Copyright 2004 By Bob Hibbs
Saturday September 11, 2004

Postcard 261: Horse Burials in Kinnick Stadium


Horses provided the principal power during 1929 to dig out the bowl of the University of Iowa’s Kinnick Stadium 

30 feet below surrounding ground level. The project was completed in just 199 days of working around the clock 

six days a week, costing less than $500,000. Many horses died.

By Bob Hibbs


Horse burials in Kinnick Stadium are the stuff of legend with little basis in fact, according to oral history given the author more than a quarter century ago by the late Magnus Christensen, the “Great Dane” who headed the crew which dug the stadium during the spring of 1929.

The legend was reprinted about 10 days ago in the “states” news briefs in USA Today.

Kinnick was built in just 199 days from March 6 through Sept. 20, in 12-hour shifts until about July 1 when the pace was slowed. Employment peaked at about 250 men.

The stadium is a marvel, now seating 70,397. It towers 80 feet above the playing field through 79 rows, rising 41 on a gradual incline to the exit level, then 38 rows on a steeper incline to the back wall, which is 50 feet above ground.

The 30-foot below ground excavation was accomplished with draft horses pulling an elongated steel bucket or “slip” commanded by a teamster barking orders and slapping reins along the horses’ backs.

Some dirt was loaded into wagons, with most dumped just north of the stadium, filling the head of a gully; some went as far as the University of Iowa Art Building area.

Christensen headed the teamsters. He later was a member of the Masonic fraternity from the 1940s until his death July 24, 1980. Occasion of a conversation with the author was a local fraternity dinner.

Magnus was a Danish immigrant who worked construction much of his life; then, during the 1950s was custodial supervisor for Iowa City schools.

Speaking good English with an accent, he responded to “a brother” who at the time was a lodge officer and professional property manager, not someone involved at that time with writing articles on local historic subjects.

The horses were huge, Christensen explained.

A typical adult draft horse weighed about 2,000 pounds, standing just short of six feet at the withers (back at base of neck). Pure-bred lines including Belgians, Percherons and Clydesdales existed; but, most were mixed breeds, or “work horses.”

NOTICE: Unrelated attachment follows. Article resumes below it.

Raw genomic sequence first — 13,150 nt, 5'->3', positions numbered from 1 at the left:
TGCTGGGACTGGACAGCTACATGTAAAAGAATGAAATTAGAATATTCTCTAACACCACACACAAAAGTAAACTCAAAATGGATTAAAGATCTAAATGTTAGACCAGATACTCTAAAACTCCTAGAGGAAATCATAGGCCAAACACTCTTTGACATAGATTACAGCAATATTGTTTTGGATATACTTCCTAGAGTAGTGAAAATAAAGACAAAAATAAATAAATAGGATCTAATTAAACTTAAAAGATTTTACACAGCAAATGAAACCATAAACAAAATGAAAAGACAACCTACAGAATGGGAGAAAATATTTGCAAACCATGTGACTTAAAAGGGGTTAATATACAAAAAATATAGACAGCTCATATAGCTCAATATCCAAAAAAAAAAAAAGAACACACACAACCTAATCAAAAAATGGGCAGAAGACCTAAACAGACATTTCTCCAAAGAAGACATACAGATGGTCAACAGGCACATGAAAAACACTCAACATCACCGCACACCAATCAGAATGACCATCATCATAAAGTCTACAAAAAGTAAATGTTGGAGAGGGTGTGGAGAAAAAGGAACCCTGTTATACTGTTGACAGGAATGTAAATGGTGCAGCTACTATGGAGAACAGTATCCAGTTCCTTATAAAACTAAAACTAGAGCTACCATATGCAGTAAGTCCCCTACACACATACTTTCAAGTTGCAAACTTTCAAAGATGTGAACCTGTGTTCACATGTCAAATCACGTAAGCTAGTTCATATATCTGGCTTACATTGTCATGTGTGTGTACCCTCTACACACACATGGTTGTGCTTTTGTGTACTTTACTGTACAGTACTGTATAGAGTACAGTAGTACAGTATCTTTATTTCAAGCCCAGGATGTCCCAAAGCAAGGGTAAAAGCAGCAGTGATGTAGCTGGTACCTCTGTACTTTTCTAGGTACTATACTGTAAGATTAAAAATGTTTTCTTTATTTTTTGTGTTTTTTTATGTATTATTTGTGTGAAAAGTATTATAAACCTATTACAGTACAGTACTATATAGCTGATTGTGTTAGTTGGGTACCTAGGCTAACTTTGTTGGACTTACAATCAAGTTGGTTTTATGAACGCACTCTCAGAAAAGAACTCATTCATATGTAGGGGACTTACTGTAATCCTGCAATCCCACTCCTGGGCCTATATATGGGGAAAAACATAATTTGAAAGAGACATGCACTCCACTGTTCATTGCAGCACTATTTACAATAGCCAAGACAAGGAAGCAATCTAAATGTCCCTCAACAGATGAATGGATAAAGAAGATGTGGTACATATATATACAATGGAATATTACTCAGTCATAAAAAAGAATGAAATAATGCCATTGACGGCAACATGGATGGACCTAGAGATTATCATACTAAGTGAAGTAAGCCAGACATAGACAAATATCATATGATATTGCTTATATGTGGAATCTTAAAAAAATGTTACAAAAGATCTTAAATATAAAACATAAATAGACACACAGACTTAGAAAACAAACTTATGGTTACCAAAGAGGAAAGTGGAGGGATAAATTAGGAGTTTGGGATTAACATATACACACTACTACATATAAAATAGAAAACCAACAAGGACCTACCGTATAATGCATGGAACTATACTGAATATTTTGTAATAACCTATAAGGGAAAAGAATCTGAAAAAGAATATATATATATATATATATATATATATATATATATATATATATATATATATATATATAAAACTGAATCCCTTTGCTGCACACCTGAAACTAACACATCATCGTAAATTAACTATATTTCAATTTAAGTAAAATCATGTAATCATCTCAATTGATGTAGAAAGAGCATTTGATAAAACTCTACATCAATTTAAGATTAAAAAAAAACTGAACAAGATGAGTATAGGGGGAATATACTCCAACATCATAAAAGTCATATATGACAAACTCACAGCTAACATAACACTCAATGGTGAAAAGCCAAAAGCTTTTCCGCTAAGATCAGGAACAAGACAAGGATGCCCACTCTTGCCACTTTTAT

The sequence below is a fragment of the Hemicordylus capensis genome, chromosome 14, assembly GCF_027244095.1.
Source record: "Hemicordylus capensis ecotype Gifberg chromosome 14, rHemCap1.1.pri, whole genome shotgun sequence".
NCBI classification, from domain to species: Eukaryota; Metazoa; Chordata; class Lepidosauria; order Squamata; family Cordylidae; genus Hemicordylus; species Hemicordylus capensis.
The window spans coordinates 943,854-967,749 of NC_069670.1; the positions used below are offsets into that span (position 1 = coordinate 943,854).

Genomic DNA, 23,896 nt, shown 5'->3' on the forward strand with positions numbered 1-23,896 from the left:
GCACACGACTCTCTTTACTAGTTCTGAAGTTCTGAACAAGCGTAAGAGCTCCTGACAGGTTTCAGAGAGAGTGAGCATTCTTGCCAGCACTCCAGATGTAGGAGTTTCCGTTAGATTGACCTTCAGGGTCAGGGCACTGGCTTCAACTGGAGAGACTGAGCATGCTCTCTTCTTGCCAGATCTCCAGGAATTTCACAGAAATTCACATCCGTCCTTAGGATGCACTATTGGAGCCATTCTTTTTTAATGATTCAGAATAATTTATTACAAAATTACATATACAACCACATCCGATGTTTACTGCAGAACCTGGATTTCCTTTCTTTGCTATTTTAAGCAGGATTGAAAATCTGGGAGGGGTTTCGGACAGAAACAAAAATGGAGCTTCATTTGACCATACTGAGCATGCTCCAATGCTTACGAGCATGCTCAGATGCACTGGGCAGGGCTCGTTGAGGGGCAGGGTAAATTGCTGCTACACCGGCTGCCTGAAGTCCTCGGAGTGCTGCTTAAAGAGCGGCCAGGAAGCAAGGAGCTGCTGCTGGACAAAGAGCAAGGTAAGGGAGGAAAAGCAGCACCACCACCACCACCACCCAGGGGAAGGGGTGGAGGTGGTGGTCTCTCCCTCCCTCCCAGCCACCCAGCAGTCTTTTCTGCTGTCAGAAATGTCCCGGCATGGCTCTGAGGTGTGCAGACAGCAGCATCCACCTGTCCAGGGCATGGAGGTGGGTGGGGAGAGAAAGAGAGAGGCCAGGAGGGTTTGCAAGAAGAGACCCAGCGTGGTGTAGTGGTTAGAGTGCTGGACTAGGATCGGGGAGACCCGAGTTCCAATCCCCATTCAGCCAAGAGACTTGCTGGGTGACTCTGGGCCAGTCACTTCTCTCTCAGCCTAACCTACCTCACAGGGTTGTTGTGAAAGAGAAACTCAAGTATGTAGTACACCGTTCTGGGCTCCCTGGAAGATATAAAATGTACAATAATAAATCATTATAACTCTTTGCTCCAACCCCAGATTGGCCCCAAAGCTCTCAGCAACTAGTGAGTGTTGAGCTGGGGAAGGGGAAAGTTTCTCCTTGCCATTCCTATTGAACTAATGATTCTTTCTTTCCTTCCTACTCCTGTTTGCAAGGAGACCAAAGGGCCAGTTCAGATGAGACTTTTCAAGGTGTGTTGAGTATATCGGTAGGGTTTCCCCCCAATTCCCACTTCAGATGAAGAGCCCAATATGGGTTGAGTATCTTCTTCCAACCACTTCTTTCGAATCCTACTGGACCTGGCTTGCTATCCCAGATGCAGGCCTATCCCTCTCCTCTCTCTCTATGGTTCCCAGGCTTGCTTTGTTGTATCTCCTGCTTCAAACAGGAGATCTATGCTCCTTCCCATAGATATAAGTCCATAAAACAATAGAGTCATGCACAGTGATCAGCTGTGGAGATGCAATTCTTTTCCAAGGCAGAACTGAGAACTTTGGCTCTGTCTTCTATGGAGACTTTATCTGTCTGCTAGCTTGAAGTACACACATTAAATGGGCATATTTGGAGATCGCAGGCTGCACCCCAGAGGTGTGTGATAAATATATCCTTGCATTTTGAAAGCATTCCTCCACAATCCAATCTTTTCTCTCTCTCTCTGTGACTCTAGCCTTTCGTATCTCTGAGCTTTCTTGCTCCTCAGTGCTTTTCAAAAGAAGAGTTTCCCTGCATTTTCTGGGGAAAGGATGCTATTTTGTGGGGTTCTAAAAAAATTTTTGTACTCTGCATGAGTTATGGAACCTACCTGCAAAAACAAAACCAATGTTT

Generally, they pulled at a steady pace as long as their teamster insisted; even to the point of exhaustion. Sometimes, they worked double shifts after short breaks; that is, essentially around the clock.

Some were injured, some were just worked to death, he said. They were stabled near where the 1934 Art Building now stands across the river from the Iowa Memorial Union.

It was an easy drive, Magnus explained, along a long gully running southwest to the stadium, along the back (northwest) face of the old law building, now International Center, between University and Veterans Hospitals, then across the Hospital School site. None of these buildings existed in 1929, except the original section of U-Hospitals.

Burying 2,000 pounds of horse beneath a structure, or under a playing field, would have meant considerable work, and would have left a huge hole as the carcass decayed.

And, according to Christensen, that’s not what happened.

If they could walk, he said, they were walked to the river, then shot. The carcass was dumped into the river. If they couldn’t walk, they were shot on the work site and the carcass dragged to the river. About a horse a week was lost; more some weeks.

That’s the report Magnus Christensen gave over dinner some 25 years ago.

P.S. This article begins a sixth year of providing a weekly piece in this series. It’s the 261st dating from 1999. It’s fun doing it, stimulating and provides interesting contact with readers.

It’s an entirely volunteer effort; the author is not paid other than receiving a complementary subscription.


Next Saturday: Iowa City’s first federal highway – in 1839.

Bob Hibbs collects local postcards and other historic ephemera and researches history related to them. 

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